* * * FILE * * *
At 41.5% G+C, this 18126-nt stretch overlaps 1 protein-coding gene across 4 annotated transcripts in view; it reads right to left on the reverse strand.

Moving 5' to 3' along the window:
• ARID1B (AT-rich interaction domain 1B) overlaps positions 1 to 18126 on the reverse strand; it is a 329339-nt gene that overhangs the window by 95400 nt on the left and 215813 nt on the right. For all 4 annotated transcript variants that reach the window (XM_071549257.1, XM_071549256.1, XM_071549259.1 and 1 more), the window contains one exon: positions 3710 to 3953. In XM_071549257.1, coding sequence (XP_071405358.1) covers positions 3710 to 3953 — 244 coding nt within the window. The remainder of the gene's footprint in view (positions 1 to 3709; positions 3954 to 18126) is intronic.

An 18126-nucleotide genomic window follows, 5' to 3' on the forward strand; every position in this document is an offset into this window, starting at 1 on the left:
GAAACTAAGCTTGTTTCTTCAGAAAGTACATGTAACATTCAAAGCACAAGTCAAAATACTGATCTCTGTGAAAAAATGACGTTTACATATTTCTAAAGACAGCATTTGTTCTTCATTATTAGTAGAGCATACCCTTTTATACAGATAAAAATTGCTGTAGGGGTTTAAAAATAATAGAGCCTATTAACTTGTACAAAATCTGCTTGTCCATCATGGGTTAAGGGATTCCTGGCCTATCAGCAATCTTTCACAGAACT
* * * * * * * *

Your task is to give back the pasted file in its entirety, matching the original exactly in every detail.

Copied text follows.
At 41.5% G+C, this 18126-nt stretch overlaps 1 protein-coding gene across 4 annotated transcripts in view; it reads right to left on the reverse strand.

Moving 5' to 3' along the window:
• ARID1B (AT-rich interaction domain 1B) overlaps positions 1 to 18126 on the reverse strand; it is a 329339-nt gene that overhangs the window by 95400 nt on the left and 215813 nt on the right. For all 4 annotated transcript variants that reach the window (XM_071549257.1, XM_071549256.1, XM_071549259.1 and 1 more), the window contains one exon: positions 3710 to 3953. In XM_071549257.1, coding sequence (XP_071405358.1) covers positions 3710 to 3953 — 244 coding nt within the window. The remainder of the gene's footprint in view (positions 1 to 3709; positions 3954 to 18126) is intronic.

An 18126-nucleotide genomic window follows, 5' to 3' on the forward strand; every position in this document is an offset into this window, starting at 1 on the left:
GAAACTAAGCTTGTTTCTTCAGAAAGTACATGTAACATTCAAAGCACAAGTCAAAATACTGATCTCTGTGAAAAAATGACGTTTACATATTTCTAAAGACAGCATTTGTTCTTCATTATTAGTAGAGCATACCCTTTTATACAGATAAAAATTGCTGTAGGGGTTTAAAAATAATAGAGCCTATTAACTTGTACAAAATCTGCTTGTCCATCATGGGTTAAGGGATTCCTGGCCTATCAGCAATCTTTCACAGAACT